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Individuals or teams? Some Street Law programs have their law student instructors teach solo while others teach in pairs. This decision often depends on the number of law students and sites you have. Some advantages to each model are considered below:
Some advantages to teams include:
Advantages and disadvantages to solo teaching:
Teaching solo provides law students the opportunity for more control over class direction, more "on air" time to improve teaching skills, and less time spent on dealing with potential team friction. The key drawback to solo teaching is the occasional law student with inadequate teaching skills. An extreme example would be a law student who teaches in an autocratic style, tolerates no disagreement, and refuses to incorporate faculty feedback. Solutions to this unlikely problem could be co-teaching with a former Street Law participant, who would model exemplary practice, or, in truly extreme situations, removal from the program.
One method for peer teaching is to assign all law students (singly or in teams) to a particular topic and method to be modeled at a future seminar. For example, a student team may be assigned to teach search and seizure by using a case study; another to teach free speech in school using a role play; another to teach right to trial by jury using a cartoon; another to housing law using a visual aid. Alternatively, you may wish to assign law students to a particular substantive area and have them decide which teaching method to model.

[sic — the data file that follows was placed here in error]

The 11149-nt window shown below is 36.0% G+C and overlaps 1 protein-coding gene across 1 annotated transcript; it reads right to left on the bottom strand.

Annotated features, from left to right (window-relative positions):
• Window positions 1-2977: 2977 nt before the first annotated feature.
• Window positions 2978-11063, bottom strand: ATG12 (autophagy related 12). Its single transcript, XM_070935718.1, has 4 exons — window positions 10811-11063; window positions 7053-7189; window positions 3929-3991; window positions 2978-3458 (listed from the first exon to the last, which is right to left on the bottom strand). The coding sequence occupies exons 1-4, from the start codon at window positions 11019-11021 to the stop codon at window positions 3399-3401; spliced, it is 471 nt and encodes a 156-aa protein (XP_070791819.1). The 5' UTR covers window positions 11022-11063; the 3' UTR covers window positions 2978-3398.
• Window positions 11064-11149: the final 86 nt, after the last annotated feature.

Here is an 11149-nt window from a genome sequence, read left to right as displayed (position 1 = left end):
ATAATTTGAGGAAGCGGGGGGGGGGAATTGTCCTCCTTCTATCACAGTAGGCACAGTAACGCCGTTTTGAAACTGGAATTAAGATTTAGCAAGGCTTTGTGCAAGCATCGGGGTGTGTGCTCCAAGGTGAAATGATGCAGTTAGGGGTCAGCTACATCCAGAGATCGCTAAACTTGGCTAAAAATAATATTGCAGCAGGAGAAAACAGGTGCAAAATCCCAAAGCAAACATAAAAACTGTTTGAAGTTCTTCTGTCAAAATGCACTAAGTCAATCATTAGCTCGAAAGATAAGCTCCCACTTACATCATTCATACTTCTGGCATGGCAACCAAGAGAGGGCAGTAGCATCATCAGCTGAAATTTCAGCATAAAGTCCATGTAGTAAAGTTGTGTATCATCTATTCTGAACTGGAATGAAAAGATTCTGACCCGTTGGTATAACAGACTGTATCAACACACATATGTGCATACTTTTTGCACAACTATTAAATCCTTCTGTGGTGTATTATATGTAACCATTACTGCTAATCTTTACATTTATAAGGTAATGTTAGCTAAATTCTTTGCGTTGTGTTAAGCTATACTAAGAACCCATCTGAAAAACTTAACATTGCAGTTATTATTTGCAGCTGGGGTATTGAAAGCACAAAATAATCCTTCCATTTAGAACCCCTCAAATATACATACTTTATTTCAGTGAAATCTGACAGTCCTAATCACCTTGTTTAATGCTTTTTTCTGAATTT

Prior to the peer teaching event, the law students attend a "tutorial" with the professor. At the tutorial, student instructors are expected to present a written lesson plan and demonstrate a knowledge of the substantive law and method. The tutorial allows the professor to make suggestions so that the best possible peer teaching will occur.
Law students are generally given 30 minutes to present their lessons. They should set the stage before beginning the actual demonstration by describing their student body, the way this particular lesson fits in with the overall curriculum, and why it should be of interest to their audience.
Then the law students should begin teaching their lesson. The other law students in the seminar should view the demonstration through the eyes of typical members of the law student instructors' audience; e.g., high school students, prison inmates, or community members.
Afterwards, the law students presenting the lesson should be given an opportunity to discuss how they thought the class went, what they liked, and what they would do differently if they had the opportunity.
Then the law student audience should comment on what went well and discuss areas for improvement. The tone should be supportive and constructive.
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